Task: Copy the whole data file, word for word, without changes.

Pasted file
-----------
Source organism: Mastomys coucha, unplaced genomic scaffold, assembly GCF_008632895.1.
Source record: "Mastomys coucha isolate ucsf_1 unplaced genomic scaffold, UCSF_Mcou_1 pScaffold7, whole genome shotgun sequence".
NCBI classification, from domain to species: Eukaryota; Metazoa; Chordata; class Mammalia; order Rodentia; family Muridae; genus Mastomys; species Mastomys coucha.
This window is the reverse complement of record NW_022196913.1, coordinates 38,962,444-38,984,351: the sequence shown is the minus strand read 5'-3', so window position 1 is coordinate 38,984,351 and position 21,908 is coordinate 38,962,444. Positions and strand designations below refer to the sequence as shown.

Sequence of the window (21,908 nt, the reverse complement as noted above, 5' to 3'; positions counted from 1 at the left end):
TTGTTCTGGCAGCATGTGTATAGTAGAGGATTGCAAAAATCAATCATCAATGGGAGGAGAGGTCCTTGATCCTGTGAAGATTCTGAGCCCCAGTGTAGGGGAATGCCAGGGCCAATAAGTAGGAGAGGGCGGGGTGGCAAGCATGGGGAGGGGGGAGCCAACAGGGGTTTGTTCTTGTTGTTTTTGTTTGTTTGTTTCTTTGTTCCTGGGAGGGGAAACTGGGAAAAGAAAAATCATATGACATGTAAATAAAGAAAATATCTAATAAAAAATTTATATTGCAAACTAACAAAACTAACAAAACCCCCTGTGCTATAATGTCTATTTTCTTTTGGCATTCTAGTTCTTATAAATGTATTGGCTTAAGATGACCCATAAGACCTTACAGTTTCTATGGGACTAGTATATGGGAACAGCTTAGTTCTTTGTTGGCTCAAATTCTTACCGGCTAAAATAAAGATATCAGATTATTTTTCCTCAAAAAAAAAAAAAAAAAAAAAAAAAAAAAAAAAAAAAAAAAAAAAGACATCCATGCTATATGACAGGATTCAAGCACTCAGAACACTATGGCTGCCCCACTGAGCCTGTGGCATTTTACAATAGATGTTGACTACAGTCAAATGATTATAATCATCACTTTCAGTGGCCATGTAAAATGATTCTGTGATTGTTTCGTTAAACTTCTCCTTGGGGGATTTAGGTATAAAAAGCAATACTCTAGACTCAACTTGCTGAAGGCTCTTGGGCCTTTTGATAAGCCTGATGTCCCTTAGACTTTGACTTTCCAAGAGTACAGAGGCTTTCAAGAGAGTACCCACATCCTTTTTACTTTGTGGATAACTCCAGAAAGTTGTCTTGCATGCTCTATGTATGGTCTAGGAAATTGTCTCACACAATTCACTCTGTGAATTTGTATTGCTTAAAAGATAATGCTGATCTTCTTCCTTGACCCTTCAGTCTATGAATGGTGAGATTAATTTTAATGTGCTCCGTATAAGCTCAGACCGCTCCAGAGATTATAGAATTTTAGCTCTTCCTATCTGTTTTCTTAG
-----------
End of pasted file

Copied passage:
Source organism: Mastomys coucha, unplaced genomic scaffold, assembly GCF_008632895.1.
Source record: "Mastomys coucha isolate ucsf_1 unplaced genomic scaffold, UCSF_Mcou_1 pScaffold7, whole genome shotgun sequence".
NCBI classification, from domain to species: Eukaryota; Metazoa; Chordata; class Mammalia; order Rodentia; family Muridae; genus Mastomys; species Mastomys coucha.
This window is the reverse complement of record NW_022196913.1, coordinates 38,962,444-38,984,351: the sequence shown is the minus strand read 5'-3', so window position 1 is coordinate 38,984,351 and position 21,908 is coordinate 38,962,444. Positions and strand designations below refer to the sequence as shown.

Sequence of the window (21,908 nt, the reverse complement as noted above, 5' to 3'; positions counted from 1 at the left end):
TTGTTCTGGCAGCATGTGTATAGTAGAGGATTGCAAAAATCAATCATCAATGGGAGGAGAGGTCCTTGATCCTGTGAAGATTCTGAGCCCCAGTGTAGGGGAATGCCAGGGCCAATAAGTAGGAGAGGGCGGGGTGGCAAGCATGGGGAGGGGGGAGCCAACAGGGGTTTGTTCTTGTTGTTTTTGTTTGTTTGTTTCTTTGTTCCTGGGAGGGGAAACTGGGAAAAGAAAAATCATATGACATGTAAATAAAGAAAATATCTAATAAAAAATTTATATTGCAAACTAACAAAACTAACAAAACCCCCTGTGCTATAATGTCTATTTTCTTTTGGCATTCTAGTTCTTATAAATGTATTGGCTTAAGATGACCCATAAGACCTTACAGTTTCTATGGGACTAGTATATGGGAACAGCTTAGTTCTTTGTTGGCTCAAATTCTTACCGGCTAAAATAAAGATATCAGATTATTTTTCCTCAAAAAAAAAAAAAAAAAAAAAAAAAAAAAAAAAAAAAAAAAAAAAGACATCCATGCTATATGACAGGATTCAAGCACTCAGAACACTATGGCTGCCCCACTGAGCCTGTGGCATTTTACAATAGATGTTGACTACAGTCAAATGATTATAATCATCACTTTCAGTGGCCATGTAAAATGATTCTGTGATTGTTTCGTTAAACTTCTCCTTGGGGGATTTAGGTATAAAAAGCAATACTCTAGACTCAACTTGCTGAAGGCTCTTGGGCCTTTTGATAAGCCTGATGTCCCTTAGACTTTGACTTTCCAAGAGTACAGAGGCTTTCAAGAGAGTACCCACATCCTTTTTACTTTGTGGATAACTCCAGAAAGTTGTCTTGCATGCTCTATGTATGGTCTAGGAAATTGTCTCACACAATTCACTCTGTGAATTTGTATTGCTTAAAAGATAATGCTGATCTTCTTCCTTGACCCTTCAGTCTATGAATGGTGAGATTAATTTTAATGTGCTCCGTATAAGCTCAGACCGCTCCAGAGATTATAGAATTTTAGCTCTTCCTATCTGTTTTCTTAG